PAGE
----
By Mary Chabrel, Green Party member.
Thirty years ago this month, I finished my GCSEs, Geography being one of them. I was already a conservation volunteer in the Colne Valley and in the lower sixth I founded ‘Help Earth Live Peacefully’, a still applicable maxim I think! The group collected cans in separate bins, squashed them in the woodwork rooms and sold them to an aluminium merchant. These days schools don’t have can machines, and the recycling is provided through identified commercial waste bins installed by the contractors. However, I am still the person who distributes labels for in-class recycling bins at the beginning of each academic year. The thing about being an environmental campaigner is that the problems are so vast and the chance to do things differently seems so ‘effortful’, that it can be hard to carve out a role in which you can sense that you are making a meaningful difference.
As a teacher, I am used to the idea that “We plant the seeds that one day will grow. We water the seeds already planted, knowing that they hold future promise.” But – 30 years!!?? And, of course, when I joined Friends of the Earth in the 1990s, they were 20 years old already..... The ‘environmental movement’ had started with organisations that we recognise today as being the ‘movement’ in the 1970s. So, how is it that the awareness has been raised over these years but society has not embraced longer-term solutions and systemic change? Partly because (to quote a 14 year old I taught once), “oh, but that’s effortttttt”! The limits we put upon ourselves: to limit our own imagination to do things differently, to valuing resources differently, to appreciating people differently; but also the environmental movement contains an ‘inconvenient truth’. As Al Gore’s documentary was entitled, based on the scientific message that he spread about climate change, near and far in 2006. We live ON a finite world, we live IN a finite world. Al Gore was so concerned that the world didn’t realise this, he produced another film, ‘An inconvenient sequel: truth to power’! The day the Paris Agreement was signed, he looked so relieved and joyous, yet of course, the work continues.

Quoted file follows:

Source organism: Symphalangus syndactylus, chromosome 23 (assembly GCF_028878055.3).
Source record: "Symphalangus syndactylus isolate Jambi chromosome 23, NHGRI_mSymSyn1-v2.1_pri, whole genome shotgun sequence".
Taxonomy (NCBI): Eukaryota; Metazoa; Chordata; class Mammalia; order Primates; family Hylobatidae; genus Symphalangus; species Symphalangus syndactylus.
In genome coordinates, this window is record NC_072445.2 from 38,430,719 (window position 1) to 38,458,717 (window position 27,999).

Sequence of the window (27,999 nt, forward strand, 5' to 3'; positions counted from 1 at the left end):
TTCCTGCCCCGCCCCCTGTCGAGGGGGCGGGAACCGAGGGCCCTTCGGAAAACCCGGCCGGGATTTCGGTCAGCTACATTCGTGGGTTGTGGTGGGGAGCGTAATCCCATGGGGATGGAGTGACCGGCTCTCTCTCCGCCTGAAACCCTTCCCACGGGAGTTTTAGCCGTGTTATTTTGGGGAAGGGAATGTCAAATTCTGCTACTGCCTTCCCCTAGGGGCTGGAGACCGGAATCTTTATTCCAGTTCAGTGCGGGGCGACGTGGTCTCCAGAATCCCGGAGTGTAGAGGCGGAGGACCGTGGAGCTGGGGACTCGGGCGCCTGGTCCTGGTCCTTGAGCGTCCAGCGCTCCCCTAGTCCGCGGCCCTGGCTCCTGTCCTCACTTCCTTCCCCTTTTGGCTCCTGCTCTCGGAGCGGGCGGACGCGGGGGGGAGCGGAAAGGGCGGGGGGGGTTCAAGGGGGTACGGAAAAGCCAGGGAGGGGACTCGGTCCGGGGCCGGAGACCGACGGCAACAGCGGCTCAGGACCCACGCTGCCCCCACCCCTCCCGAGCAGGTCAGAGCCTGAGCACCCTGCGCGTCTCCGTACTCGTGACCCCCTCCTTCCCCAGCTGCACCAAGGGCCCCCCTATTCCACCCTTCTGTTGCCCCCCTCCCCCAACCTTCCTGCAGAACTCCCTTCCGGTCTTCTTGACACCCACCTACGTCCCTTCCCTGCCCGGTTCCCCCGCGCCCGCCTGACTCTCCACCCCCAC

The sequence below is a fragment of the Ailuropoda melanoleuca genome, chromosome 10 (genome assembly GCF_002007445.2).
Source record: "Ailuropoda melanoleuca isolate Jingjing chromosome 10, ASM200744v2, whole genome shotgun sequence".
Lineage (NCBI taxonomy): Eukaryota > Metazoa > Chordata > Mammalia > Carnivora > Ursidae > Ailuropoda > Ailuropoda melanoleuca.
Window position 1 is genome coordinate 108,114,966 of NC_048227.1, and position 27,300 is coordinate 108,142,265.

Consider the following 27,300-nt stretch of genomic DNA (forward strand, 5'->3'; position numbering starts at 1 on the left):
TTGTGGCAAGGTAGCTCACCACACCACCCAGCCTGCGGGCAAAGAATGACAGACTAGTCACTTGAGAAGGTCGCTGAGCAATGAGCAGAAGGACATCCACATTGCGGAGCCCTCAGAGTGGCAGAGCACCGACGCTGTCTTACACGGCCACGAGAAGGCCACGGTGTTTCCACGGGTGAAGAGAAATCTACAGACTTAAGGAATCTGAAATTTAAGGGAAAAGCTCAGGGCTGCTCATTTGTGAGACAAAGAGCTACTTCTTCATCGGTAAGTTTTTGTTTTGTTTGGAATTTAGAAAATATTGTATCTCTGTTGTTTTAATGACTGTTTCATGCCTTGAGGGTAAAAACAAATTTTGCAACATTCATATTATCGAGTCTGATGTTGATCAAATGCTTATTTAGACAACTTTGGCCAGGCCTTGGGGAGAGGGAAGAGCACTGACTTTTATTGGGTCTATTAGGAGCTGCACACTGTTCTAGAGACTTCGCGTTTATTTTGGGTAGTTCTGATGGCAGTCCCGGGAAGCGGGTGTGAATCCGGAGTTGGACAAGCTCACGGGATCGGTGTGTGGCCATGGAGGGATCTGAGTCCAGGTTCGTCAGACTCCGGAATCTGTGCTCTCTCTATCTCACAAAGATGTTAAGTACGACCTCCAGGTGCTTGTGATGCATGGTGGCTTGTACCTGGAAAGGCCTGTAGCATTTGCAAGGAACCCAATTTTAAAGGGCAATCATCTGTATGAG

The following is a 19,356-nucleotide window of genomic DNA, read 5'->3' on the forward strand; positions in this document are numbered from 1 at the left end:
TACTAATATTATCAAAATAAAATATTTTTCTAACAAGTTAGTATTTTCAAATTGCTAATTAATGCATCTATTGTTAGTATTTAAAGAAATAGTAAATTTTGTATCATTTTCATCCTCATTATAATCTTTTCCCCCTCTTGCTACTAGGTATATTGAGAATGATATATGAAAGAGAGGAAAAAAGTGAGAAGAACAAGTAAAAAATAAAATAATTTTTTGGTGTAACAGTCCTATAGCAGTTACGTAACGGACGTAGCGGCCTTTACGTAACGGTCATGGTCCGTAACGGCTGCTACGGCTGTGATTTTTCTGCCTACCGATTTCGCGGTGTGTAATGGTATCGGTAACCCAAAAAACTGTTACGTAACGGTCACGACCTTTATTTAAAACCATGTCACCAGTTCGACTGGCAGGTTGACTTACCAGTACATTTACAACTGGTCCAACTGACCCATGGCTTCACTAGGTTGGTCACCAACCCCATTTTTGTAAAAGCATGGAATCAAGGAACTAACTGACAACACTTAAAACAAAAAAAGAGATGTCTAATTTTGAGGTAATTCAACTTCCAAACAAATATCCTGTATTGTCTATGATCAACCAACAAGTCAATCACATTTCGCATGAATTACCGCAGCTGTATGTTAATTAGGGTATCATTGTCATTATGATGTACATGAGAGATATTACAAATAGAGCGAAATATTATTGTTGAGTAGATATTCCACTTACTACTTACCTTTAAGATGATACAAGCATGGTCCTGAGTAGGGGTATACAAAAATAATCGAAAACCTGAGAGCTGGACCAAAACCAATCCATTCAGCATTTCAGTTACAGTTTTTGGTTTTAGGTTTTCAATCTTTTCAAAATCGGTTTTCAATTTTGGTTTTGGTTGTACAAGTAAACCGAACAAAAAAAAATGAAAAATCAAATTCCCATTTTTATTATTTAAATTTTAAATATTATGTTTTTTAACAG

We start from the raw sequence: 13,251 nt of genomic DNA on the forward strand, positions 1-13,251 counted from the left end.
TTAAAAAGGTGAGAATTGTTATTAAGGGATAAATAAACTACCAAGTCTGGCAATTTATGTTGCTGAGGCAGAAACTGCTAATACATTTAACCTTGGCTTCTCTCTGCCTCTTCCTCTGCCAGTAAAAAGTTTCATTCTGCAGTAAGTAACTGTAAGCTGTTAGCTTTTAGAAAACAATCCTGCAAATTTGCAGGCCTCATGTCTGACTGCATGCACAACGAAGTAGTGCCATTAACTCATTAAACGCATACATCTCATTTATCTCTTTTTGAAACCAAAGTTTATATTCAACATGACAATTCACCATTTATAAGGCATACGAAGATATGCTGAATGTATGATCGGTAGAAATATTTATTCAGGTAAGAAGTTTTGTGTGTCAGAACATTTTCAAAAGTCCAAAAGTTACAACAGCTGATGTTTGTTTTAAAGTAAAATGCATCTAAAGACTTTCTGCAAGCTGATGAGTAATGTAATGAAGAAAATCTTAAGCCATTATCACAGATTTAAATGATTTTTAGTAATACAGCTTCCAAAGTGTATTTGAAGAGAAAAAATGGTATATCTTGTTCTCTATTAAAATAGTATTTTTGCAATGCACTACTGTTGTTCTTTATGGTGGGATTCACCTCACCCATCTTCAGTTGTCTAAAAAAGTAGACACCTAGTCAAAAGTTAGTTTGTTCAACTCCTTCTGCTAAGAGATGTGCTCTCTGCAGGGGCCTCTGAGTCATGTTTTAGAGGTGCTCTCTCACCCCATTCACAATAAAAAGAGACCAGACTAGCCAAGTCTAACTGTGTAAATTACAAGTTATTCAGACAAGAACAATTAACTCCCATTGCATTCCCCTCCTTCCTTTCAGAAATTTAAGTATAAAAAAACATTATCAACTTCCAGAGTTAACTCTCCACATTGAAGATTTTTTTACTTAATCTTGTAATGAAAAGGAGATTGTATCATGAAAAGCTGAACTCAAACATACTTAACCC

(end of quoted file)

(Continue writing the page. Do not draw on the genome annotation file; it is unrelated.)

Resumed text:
So, yes, we are prophets, speaking truth unto power, but we are now also agents of change as the scientific reality becomes part of wider vocabulary. For example, Terminal 5 was built at Heathrow Airport, but the decision to build the third runway was ruled unlawful by the Court of Appeal, on 27th February this year, because ‘it did not take climate commitments into account’. What joy, what victory, what reward for the hard work of campaigners across West London, some of whom I know have been campaigning on this issue, across those 30 years.
Of course, we still have work to do. The environmental crisis is also a crisis of power and oppression and will impact those the most who have contributed the least to the cause of climate change, and this encompasses different races, ethnic backgrounds and levels of food security to varying degrees. Until we address issues on inequality across the globe we cannot truly tackle environmental breakdown. As a teacher, I am frequently in awe of my students' ability to imagine a better future, understanding that we are all connected and must work together to achieve our common goals.
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